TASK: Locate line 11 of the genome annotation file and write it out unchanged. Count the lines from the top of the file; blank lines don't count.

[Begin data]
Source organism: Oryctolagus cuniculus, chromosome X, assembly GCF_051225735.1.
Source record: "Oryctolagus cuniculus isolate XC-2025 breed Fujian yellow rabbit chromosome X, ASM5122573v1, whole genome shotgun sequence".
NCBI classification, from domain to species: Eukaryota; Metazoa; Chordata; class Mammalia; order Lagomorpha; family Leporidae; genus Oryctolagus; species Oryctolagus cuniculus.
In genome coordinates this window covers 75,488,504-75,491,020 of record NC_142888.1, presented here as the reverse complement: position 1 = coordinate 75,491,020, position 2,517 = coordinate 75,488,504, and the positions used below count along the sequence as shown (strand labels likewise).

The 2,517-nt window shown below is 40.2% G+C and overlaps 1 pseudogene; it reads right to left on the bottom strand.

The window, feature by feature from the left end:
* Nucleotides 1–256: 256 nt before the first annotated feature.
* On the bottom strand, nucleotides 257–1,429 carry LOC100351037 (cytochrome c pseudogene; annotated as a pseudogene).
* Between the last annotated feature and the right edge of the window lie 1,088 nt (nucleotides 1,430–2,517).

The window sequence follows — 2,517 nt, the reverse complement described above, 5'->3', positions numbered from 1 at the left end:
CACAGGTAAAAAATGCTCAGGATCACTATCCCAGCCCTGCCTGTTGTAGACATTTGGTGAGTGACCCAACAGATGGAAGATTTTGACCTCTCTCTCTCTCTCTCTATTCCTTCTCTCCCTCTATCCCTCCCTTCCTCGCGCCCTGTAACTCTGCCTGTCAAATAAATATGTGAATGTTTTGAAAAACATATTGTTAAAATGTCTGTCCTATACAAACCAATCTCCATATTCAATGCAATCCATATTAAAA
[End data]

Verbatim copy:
CACAGGTAAAAAATGCTCAGGATCACTATCCCAGCCCTGCCTGTTGTAGACATTTGGTGAGTGACCCAACAGATGGAAGATTTTGACCTCTCTCTCTCTCTCTCTATTCCTTCTCTCCCTCTATCCCTCCCTTCCTCGCGCCCTGTAACTCTGCCTGTCAAATAAATATGTGAATGTTTTGAAAAACATATTGTTAAAATGTCTGTCCTATACAAACCAATCTCCATATTCAATGCAATCCATATTAAAA